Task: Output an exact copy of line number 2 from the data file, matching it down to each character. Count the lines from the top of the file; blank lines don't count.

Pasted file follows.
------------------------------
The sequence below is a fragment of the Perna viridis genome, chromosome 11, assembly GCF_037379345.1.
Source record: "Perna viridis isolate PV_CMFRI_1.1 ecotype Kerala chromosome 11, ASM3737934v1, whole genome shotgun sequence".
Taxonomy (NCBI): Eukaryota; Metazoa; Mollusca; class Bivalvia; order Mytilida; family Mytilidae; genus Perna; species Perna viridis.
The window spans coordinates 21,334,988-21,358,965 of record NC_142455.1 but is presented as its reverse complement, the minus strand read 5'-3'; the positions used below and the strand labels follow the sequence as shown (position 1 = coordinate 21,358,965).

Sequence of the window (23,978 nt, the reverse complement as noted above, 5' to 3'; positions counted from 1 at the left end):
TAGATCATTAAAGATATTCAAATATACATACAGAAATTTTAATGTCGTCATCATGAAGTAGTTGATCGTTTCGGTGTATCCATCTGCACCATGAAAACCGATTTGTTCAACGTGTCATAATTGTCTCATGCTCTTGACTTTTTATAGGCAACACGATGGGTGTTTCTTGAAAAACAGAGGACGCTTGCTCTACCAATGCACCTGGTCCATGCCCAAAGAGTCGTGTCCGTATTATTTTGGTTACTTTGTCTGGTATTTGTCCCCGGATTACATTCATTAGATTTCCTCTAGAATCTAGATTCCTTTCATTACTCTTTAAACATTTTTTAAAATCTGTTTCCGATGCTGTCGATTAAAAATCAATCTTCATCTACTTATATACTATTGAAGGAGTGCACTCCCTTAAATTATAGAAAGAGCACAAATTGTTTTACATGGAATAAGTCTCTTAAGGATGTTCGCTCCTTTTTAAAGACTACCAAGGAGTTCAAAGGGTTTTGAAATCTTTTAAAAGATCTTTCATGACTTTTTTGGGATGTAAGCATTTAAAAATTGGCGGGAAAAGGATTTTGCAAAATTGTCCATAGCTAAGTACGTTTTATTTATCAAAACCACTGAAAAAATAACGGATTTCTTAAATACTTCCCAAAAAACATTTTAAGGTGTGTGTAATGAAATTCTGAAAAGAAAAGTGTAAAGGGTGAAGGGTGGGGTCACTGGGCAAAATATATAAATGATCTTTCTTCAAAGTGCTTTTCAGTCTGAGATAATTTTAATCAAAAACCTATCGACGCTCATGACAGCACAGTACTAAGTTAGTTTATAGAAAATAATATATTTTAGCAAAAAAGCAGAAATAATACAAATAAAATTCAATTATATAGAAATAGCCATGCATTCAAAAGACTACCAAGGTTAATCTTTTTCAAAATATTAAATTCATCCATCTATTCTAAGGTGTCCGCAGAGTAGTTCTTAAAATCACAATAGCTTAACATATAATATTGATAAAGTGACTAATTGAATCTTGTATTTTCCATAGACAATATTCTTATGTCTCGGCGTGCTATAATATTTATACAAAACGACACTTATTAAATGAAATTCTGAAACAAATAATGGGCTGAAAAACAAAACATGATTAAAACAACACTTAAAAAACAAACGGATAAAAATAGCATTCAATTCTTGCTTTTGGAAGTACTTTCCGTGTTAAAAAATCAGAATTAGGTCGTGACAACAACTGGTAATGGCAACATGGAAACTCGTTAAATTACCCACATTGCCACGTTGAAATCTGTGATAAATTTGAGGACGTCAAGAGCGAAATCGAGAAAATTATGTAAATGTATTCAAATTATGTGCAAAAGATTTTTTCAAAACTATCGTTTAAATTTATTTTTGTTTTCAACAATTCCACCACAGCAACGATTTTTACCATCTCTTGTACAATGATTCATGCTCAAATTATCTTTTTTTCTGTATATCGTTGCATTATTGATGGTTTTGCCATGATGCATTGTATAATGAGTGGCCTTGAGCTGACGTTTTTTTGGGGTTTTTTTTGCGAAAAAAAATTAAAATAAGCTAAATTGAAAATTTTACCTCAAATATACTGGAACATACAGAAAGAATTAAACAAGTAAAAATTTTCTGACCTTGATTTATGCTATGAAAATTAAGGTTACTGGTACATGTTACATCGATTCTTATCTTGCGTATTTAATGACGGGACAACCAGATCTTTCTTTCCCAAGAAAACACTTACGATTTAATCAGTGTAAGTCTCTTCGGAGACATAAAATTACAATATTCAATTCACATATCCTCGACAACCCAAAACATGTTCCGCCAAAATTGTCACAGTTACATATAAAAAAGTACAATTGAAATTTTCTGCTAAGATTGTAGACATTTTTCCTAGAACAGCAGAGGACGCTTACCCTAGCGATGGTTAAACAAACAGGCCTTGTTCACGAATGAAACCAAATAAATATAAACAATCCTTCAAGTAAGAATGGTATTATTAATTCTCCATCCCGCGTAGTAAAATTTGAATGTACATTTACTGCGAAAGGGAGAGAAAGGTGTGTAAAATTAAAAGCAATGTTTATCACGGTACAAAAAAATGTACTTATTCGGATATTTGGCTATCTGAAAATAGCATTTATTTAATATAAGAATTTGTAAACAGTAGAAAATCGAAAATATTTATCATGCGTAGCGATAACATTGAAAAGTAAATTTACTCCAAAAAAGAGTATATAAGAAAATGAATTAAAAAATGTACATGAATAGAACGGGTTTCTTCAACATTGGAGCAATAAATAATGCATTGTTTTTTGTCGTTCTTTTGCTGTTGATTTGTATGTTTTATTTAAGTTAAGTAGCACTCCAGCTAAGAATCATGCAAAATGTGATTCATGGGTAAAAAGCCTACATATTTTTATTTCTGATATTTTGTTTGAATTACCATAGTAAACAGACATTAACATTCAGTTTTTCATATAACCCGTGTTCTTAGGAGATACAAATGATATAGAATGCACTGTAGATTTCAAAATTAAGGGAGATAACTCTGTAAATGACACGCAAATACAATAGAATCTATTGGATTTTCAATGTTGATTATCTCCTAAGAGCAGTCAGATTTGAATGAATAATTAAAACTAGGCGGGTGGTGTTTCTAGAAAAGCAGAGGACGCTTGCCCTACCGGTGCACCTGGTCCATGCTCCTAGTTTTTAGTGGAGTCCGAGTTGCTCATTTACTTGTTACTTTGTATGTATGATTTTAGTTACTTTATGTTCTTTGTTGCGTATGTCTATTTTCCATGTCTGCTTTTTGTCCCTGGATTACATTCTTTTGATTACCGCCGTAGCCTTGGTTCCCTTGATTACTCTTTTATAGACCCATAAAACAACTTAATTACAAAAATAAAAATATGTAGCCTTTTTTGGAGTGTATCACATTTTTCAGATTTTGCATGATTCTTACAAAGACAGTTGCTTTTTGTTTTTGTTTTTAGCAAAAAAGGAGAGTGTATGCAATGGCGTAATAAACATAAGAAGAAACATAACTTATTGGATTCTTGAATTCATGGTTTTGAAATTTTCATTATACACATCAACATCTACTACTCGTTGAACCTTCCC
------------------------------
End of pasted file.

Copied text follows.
Source record: "Perna viridis isolate PV_CMFRI_1.1 ecotype Kerala chromosome 11, ASM3737934v1, whole genome shotgun sequence".